Thread 0x00000538 Apartment: Unknown (Unrecognized flags)
Thread 0x00000568 Apartment: Not a COM thread
Thread 0x00000524 Apartment: STA
Thread 0x00000558 Apartment: MTA
Thread 0x00000550 Apartment: MTA

Threads for which the ReservedForOle pointer is NULL are reported as ‘Not a COM thread’. There are, however, threads for which the pointer is non-NULL, yet the aforementioned flag field contains the value 0x00000001, which can neither be identified as STA, MTA or TNA. They are thus reported as ‘Unknown’

The follwoing listing shows the code for retrieving the information I used within the debugging extension.

#define OLE_STA_MASK   0x080    // Bugslayer, MSJ 10/99
#define OLE_MTA_MASK   0x140    // Bugslayer, MSJ 10/99
#define OLE_TNA_MASK   0x800    // http://members.tripod.com/IUnknwn

#define JPDBGEXT_E_DEBUGEE_ERROR MAKE_HRESULT( 1, FACILITY_ITF, 0x200 );
#define JPDBGEXT_E_UNKNOWN_APT     MAKE_HRESULT( 1, FACILITY_ITF, 0x201 );

typedef struct _OLE_INFORMATION
{
    CHAR Padding[ 0xC ];
    DWORD Apartment;
} OLE_INFORMATION;

HRESULT JpDbgExtpGetThreadTebBaseAddress(
    __in HANDLE hThread,
    __out DWORD *pdwBaseAddress
    )
{
    THREAD_BASIC_INFORMATION threadInfo;
    DWORD retLen;
    NTSTATUS status;

    _ASSERTE( hThread );
    _ASSERTE( pdwBaseAddress );

    status = NtQueryInformationThread(
        hThread,
        ThreadBasicInformation,
        &threadInfo,
        sizeof( THREAD_BASIC_INFORMATION ),
        &retLen );
    if ( STATUS_SUCCESS != status )
    {
        return HRESULT_FROM_NT( status );
    }

    *pdwBaseAddress = * ( DWORD* ) &threadInfo.TebBaseAddress;
    return S_OK;
}

HRESULT JpDbgExtpGetApartmentType(
    __in HANDLE hThread,
    __out APARTMENT_TYPE *pApt
    )
{
    DWORD dwTebBaseAddress = 0;
    PVOID pOleAddress = 0;
    OLE_INFORMATION oleInfo;
    HRESULT hr = E_UNEXPECTED;
    TEB debugeeTeb;

    _ASSERTE( hThread );
    _ASSERTE( pApt );

    //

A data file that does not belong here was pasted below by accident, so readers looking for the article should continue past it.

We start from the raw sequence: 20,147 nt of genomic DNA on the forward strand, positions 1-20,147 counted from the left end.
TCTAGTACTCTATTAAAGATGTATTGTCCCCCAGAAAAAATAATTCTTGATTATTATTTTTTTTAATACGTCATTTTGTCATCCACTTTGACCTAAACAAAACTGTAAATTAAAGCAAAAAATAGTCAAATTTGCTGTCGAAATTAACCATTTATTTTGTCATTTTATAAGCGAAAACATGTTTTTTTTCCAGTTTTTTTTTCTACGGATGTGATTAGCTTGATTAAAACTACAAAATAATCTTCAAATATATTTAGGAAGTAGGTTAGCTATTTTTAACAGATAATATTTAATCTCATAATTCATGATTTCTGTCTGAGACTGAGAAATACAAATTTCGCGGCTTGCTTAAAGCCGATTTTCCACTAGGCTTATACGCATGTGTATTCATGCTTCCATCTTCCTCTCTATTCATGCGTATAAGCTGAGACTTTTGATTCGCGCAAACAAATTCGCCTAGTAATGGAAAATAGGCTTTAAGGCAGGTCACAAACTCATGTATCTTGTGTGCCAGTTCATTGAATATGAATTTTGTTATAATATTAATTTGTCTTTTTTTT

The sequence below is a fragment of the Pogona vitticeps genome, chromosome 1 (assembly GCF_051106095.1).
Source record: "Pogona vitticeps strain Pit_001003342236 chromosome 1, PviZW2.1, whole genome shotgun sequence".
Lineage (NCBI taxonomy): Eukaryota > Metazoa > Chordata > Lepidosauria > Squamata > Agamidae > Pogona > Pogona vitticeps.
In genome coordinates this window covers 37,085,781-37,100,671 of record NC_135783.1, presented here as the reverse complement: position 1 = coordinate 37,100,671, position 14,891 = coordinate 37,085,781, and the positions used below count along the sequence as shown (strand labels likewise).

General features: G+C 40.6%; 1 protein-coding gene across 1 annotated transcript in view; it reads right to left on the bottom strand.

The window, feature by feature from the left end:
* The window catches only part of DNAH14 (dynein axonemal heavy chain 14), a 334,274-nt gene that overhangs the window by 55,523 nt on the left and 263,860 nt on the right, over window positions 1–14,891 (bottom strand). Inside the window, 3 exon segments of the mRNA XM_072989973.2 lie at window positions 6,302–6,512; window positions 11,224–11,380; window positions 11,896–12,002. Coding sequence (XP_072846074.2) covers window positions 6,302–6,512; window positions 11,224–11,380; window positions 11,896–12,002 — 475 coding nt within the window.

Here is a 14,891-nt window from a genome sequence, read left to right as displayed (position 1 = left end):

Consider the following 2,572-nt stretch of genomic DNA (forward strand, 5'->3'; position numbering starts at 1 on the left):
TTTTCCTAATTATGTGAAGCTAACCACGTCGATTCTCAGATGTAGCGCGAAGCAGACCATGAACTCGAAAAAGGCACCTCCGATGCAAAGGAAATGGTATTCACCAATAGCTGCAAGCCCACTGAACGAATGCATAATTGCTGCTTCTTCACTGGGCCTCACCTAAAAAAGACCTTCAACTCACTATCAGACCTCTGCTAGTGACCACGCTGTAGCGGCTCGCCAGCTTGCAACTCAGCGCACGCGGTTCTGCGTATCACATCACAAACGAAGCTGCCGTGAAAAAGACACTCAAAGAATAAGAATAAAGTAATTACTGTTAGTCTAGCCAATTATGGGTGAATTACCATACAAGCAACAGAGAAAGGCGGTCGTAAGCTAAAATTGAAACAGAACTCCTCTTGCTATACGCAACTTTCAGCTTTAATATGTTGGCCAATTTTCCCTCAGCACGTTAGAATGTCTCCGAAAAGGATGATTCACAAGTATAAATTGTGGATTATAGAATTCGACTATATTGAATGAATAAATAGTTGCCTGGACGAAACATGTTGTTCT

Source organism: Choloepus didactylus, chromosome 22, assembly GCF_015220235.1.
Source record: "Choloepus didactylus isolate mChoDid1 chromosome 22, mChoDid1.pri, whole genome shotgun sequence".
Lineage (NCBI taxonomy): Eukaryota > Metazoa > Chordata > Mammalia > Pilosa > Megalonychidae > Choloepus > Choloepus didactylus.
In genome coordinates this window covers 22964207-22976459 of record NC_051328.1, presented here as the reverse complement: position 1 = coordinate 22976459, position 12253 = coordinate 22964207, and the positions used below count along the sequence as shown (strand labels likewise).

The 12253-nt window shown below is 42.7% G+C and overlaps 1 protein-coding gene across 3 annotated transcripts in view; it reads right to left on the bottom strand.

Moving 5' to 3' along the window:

// Get the debugee thread's TEB.
    //
    hr = JpDbgExtpGetThreadTebBaseAddress( hThread, &dwTebBaseAddress );
    if ( FAILED( hr ) )
    {
        return hr;
    }

    if ( ! ReadMemory(
        dwTebBaseAddress,
        &debugeeTeb,
        sizeof( TEB ),
        NULL ) )
    {
        return JPDBGEXT_E_DEBUGEE_ERROR;
    }

    //
    // Reach into the TEB and read OLE information.
    //
    pOleAddress = debugeeTeb.ReservedForOle;

    if ( pOleAddress == NULL )
    {
        //
        // Not a COM thread.
        //
        *pApt = APARTMENT_TYPE_NONE;
        hr = S_OK;
    }
    else
    {
        DWORD dwOleAddress = * ( DWORD* ) &pOleAddress;

        //
        // COM thread, get apartment
        //
        if ( ! ReadMemory(
            dwOleAddress,
            &oleInfo,
            sizeof( OLE_INFORMATION ),
            NULL ) )
        {
            return JPDBGEXT_E_DEBUGEE_ERROR;
        }

        if ( oleInfo.Apartment & OLE_STA_MASK )
        {
            *pApt = APARTMENT_TYPE_STA;
            hr = S_OK;
        }
        else if ( oleInfo.Apartment & OLE_MTA_MASK )
        {
            *pApt = APARTMENT_TYPE_MTA;
            hr = S_OK;
        }
        else if ( oleInfo.Apartment & OLE_TNA_MASK )
        {
            *pApt = APARTMENT_TYPE_TNA;
            hr = S_OK;
        }
        else
        {
            *pApt = APARTMENT_TYPE_UNKNOWN;
            hr = S_OK;
        }
    }

    return hr;
}

}

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About me

Johannes Passing, M.Sc., living in Berlin, Germany.

Besides his consulting work, Johannes mainly focusses on Win32, COM, and NT kernel mode development, along with Java and .Net. He also is the author of cfix, a C/C++ unit testing framework for Win32 and NT kernel mode, Visual Assert, a Visual Studio Unit Testing-AddIn, and NTrace, a dynamic function boundary tracing toolkit for Windows NT/x86 kernel/user mode code.

Contact Johannes: jpassing (at) acm org

Johannes' GPG fingerprint is BBB1 1769 B82D CD07 D90A 57E8 9FE1 D441 F7A0 1BB1.